Inductive bus-stop charging Södertälje

For this project we built a single inductive bus stop charger in Södertälje, not only to show it can reduce 60% of energy consumption and lower CO2 emissions compared to a traditional bus, but to study and develop vehicle- and road-side technology. It also gave us opportunities to study the need for new business models and their attractiveness for users and operators. 

Induction technology, electricity transferred without cables or wires, is well known: you find it in electric toothbrushes or in your stove, but it needs to develop further to serve the transport sector with energy. This was the first Swedish test in the field with inductive technology.

Scania and the municipality of Södertälje cooperated in this project that involved a prototype bus from Scania that ran as a regular public bus line. The purpose was to study and evaluate this technology for a longer period of time, 2015 – 2017.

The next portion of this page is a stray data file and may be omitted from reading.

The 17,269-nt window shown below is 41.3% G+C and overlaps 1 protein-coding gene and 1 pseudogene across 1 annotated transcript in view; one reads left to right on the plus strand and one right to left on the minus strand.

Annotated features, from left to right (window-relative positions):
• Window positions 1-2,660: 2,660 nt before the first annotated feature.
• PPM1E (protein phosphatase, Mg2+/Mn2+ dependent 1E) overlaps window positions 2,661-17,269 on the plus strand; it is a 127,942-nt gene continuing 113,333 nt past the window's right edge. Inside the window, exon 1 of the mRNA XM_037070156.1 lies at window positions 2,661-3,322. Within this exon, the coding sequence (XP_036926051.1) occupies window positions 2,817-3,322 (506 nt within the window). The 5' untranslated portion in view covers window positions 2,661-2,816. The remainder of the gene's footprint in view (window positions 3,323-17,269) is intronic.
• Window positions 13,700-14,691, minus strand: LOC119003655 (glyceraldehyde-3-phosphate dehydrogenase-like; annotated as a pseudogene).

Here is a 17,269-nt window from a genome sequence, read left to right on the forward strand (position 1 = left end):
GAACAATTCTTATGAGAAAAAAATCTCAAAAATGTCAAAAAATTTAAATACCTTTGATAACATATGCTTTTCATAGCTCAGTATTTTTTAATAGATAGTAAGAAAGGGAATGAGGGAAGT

Inductive technology does have a great potential: Infrastructure that supports electric vehicles could save approximately 50 million liters of fuel in a fleet of 2000 busses and it reduces costs with 90% when switching from fossil fuels to electricity. But todays fleet of electric vehicles rely on batteries and for busses these batteries need to be of great size (and weight) to last for a whole day. Batteries are also a scarce resource since they contain limited materials such as rare metals and used batteries are difficult to recycle. Induction needs lighter batteries and therefore less material.


A future with electric buses? Placing bus chargers in Stockholm

Comparative analysis of charging technologies for electric buses : a meta-synthesis of international experiences

Belongs to: Integrated Transport Research Lab (ITRL)
Last changed: Aug 05, 2019